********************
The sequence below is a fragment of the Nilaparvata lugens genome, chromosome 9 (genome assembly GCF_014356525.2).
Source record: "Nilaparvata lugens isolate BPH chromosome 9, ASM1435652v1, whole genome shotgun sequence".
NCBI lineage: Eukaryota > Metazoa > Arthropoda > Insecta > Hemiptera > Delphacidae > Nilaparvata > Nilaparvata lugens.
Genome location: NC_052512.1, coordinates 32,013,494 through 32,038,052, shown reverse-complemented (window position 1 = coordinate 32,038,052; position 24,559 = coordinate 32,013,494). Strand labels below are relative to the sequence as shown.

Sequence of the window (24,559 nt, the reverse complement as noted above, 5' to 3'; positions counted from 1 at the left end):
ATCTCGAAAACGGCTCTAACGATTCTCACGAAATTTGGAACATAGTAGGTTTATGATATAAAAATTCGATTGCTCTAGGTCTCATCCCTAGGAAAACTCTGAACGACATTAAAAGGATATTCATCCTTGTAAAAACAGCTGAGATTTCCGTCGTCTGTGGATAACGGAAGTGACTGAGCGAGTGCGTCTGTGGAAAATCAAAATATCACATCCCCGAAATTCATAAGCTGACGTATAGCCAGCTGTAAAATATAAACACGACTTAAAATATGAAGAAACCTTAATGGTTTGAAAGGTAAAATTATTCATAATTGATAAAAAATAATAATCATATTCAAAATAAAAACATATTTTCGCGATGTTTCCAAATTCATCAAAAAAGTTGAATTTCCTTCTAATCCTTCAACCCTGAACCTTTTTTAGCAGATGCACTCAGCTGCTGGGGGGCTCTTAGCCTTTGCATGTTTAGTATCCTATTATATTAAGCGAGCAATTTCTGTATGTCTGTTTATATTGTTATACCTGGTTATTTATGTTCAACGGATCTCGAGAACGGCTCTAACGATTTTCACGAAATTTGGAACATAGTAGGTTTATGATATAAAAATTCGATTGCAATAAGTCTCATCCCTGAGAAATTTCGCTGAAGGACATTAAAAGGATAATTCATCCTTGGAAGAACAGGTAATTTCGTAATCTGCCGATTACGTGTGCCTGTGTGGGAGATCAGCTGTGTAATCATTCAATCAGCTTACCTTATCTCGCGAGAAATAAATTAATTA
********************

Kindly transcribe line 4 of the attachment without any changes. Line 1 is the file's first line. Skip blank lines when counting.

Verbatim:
Genome location: NC_052512.1, coordinates 32,013,494 through 32,038,052, shown reverse-complemented (window position 1 = coordinate 32,038,052; position 24,559 = coordinate 32,013,494). Strand labels below are relative to the sequence as shown.